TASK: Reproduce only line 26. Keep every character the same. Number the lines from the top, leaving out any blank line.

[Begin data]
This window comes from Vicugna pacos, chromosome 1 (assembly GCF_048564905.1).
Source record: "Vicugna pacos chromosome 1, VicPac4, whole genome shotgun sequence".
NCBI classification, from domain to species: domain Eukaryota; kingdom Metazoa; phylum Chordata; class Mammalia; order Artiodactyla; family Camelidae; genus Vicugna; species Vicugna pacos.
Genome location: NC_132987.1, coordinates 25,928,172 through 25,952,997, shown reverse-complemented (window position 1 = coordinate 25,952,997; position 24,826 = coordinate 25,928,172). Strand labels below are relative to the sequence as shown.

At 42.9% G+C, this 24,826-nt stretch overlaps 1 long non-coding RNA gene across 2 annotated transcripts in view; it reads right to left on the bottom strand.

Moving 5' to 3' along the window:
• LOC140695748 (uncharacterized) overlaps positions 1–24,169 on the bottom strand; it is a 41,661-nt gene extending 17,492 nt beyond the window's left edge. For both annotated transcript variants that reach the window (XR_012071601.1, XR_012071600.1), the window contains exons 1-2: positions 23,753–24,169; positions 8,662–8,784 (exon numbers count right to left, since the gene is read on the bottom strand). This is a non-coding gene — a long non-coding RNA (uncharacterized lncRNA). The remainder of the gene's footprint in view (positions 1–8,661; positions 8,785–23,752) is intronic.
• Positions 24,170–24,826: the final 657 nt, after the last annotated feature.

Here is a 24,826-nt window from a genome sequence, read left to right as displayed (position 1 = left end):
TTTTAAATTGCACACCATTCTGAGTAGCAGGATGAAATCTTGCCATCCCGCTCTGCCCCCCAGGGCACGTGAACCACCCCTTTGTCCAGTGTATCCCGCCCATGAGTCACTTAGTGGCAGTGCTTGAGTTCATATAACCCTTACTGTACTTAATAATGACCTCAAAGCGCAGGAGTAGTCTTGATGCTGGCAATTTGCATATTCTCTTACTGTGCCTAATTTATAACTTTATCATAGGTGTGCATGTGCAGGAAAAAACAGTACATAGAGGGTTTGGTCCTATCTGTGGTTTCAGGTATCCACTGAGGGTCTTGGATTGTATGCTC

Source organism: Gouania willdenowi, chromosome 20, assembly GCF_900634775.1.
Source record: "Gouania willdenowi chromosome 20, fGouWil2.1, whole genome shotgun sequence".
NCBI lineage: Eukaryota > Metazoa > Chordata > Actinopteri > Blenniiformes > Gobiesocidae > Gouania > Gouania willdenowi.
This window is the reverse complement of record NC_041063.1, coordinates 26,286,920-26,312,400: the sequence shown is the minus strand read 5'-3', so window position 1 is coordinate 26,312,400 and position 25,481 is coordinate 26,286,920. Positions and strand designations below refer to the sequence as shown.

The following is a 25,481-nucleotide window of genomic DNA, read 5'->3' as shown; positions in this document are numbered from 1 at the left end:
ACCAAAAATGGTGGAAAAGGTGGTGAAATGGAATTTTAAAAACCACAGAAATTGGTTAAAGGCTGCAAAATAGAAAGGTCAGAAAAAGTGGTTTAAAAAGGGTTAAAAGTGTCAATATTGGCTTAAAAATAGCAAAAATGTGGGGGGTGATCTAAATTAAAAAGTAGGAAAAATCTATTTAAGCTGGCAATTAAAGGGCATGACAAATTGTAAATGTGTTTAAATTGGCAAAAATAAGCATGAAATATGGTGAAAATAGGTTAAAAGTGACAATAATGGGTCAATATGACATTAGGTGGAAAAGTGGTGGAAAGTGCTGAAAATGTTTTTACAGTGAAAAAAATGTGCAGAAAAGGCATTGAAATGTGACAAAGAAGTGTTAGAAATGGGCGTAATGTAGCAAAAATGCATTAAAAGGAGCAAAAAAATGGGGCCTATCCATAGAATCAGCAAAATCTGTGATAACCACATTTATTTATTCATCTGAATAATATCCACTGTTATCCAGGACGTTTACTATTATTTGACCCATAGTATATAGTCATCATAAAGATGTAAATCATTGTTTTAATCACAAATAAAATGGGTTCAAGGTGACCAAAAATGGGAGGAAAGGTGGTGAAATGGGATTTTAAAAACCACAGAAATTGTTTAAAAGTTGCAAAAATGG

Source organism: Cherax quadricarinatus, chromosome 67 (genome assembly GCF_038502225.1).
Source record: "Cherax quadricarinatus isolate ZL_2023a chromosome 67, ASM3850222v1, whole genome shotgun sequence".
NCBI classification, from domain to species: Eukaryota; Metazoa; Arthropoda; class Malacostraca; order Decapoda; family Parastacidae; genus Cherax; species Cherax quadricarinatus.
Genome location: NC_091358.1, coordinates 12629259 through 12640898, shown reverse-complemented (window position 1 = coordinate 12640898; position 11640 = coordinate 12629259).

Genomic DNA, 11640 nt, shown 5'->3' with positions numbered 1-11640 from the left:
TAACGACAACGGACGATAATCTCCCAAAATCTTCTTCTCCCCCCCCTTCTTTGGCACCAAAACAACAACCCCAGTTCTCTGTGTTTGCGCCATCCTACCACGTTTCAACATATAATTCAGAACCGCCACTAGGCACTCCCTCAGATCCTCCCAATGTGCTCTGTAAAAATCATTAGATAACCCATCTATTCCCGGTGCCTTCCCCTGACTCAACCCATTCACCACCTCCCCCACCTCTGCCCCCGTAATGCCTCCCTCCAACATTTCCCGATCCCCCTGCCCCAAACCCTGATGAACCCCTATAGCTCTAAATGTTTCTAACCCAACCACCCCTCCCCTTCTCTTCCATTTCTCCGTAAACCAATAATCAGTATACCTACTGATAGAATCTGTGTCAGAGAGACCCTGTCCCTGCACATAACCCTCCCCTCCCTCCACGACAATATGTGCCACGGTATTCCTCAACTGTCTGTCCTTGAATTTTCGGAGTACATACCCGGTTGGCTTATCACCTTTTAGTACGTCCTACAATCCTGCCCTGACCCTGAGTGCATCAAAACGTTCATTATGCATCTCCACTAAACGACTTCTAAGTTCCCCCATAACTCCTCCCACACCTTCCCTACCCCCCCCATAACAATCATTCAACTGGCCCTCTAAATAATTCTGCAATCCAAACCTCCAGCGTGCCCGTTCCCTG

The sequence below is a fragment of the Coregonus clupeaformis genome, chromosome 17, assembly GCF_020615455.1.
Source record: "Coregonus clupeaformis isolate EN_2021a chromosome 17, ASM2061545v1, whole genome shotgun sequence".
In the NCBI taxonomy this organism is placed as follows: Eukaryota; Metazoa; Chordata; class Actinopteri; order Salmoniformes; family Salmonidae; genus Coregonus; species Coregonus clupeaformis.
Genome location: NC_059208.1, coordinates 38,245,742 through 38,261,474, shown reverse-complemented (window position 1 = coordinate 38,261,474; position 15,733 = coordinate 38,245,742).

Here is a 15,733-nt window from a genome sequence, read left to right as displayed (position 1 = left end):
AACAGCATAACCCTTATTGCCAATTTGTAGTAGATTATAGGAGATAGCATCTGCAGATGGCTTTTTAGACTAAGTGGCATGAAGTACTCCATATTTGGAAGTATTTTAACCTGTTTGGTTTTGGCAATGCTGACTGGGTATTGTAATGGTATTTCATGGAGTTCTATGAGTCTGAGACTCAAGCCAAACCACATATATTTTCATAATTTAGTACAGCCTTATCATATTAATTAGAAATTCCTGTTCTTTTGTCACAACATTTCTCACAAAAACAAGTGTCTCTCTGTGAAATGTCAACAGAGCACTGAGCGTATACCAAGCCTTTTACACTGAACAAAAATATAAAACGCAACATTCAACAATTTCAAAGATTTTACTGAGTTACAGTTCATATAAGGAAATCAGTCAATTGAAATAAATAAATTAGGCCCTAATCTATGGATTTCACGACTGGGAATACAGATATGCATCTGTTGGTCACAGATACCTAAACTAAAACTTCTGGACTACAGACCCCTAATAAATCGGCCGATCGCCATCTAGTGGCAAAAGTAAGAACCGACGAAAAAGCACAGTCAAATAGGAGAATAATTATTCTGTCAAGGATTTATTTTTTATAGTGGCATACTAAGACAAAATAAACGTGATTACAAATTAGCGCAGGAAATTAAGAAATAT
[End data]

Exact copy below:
Genome location: NC_059208.1, coordinates 38,245,742 through 38,261,474, shown reverse-complemented (window position 1 = coordinate 38,261,474; position 15,733 = coordinate 38,245,742).